Smart Solar

Guiding renewable energy away from wildlife habitat, like that of the sage grouse, is a priority for The Wilderness Society
NREL
We can protect wildlands and wildlife, as well as facilitate responsible renewable energy development, when we guide solar projects to Solar Energy Zones. Finding the right places for solar development on public lands helps projects succeed while protect

The Bureau of Land Management (BLM) has designated low-conflict Solar Energy Zones on public lands in the Southwest through its Western Solar Plan. These areas provide great solar resources and few conflicts with wildlands and wildlife habitat.

The Wilderness Society works with conservation partners, solar developers and the BLM to ensure the right places are chosen as Solar Energy Zones and solar projects on public lands are guided to these zones.

Why smart solar?

Solar development on public lands offers many benefits, from reducing the threat of climate change to creating green jobs. Large-scale projects have serious impacts on the land, however, so it is important that they be built in the right places and the right ways. By focusing development in low-conflict zones, we can:

  • Protect wildlands and sensitive wildlife habitat
  • Facilitate responsible development by using taking advantage of nearby existing roads and power lines. This makes development faster, cheaper and better for the environment, solar developers and consumers
  • Help plan for the future. Identifying Solar Energy Zones can help plan for new power lines needed to connect solar projects to cities where people and businesses will use the power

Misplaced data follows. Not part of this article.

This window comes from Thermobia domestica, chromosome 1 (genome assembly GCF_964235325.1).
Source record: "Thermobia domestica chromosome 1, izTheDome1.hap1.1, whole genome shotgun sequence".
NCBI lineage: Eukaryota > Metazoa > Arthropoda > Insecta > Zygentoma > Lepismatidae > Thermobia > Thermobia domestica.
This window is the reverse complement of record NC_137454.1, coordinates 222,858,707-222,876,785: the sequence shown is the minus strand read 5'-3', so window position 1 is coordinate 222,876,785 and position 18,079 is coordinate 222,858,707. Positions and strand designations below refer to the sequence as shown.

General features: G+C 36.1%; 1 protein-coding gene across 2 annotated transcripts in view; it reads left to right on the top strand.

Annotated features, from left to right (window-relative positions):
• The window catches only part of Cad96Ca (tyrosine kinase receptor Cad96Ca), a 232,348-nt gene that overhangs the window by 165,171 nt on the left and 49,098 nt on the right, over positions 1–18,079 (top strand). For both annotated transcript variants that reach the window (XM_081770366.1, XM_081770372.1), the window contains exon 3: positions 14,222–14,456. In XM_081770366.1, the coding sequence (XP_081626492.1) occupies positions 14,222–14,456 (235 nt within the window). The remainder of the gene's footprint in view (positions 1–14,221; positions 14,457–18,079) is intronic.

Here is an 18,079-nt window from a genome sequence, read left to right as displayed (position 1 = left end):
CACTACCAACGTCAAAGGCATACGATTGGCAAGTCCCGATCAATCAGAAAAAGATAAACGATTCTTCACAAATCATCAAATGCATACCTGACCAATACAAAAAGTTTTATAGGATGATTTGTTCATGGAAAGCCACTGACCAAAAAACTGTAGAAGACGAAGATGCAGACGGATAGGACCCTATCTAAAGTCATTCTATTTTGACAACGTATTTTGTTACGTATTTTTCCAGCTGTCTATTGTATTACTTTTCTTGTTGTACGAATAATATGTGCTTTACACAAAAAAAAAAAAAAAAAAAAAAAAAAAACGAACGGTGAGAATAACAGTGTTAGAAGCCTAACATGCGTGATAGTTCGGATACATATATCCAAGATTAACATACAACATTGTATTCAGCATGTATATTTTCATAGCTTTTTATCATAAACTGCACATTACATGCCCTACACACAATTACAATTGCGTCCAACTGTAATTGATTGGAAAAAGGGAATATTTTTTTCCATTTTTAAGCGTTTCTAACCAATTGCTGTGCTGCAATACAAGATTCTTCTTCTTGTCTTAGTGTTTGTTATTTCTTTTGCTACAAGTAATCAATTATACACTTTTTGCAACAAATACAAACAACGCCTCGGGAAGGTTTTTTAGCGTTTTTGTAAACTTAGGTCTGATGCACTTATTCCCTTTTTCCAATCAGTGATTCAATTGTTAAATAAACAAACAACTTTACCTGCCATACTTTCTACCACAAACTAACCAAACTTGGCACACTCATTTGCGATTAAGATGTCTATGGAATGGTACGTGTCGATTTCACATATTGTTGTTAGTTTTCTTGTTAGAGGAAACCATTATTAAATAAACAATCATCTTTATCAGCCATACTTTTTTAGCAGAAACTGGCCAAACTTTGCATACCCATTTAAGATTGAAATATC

What we are doing

The Wilderness Society continues to work in collaboration with:

  • Conservation partners at regional and national organizations,
  • Solar developers,
  • Government agencies, including the BLM and Department of Energy, and
  • Utilities that manage the power grid and deliver power to consumers How we accomplish this work

How we accomplish this work

The BLM completed its plan for solar development on public lands in the six southwestern states in October 2012. We were heavily engaged in improving the Western Solar Plan as it was developed. Much of this work is featured in our Smart Solar report (PDF). We focused on:

  • Extensive research of the proposed zones, including computer mapping, site visits and consultations with partners and experts
  • Submitting detailed comments to the BLM with recommended improvements on their plan
  • Meeting with conservation partners, solar developers to have an open dialogue

Now that the Western Solar Plan is complete, we are working to ensure the tools it provides for responsible solar development are used correctly. This includes:

  • Guiding projects to low-conflict Solar Energy Zones by incentivizing development there
  • Helping develop plans to off-set impacts from development in zones through nearby land protection or wildlife habitat restoration
  • Identifying new potential zones so the solar program has room to grow responsibly
  • Ensuring that development outside of the zones is the exception, not the rule, and only occurs in acceptable places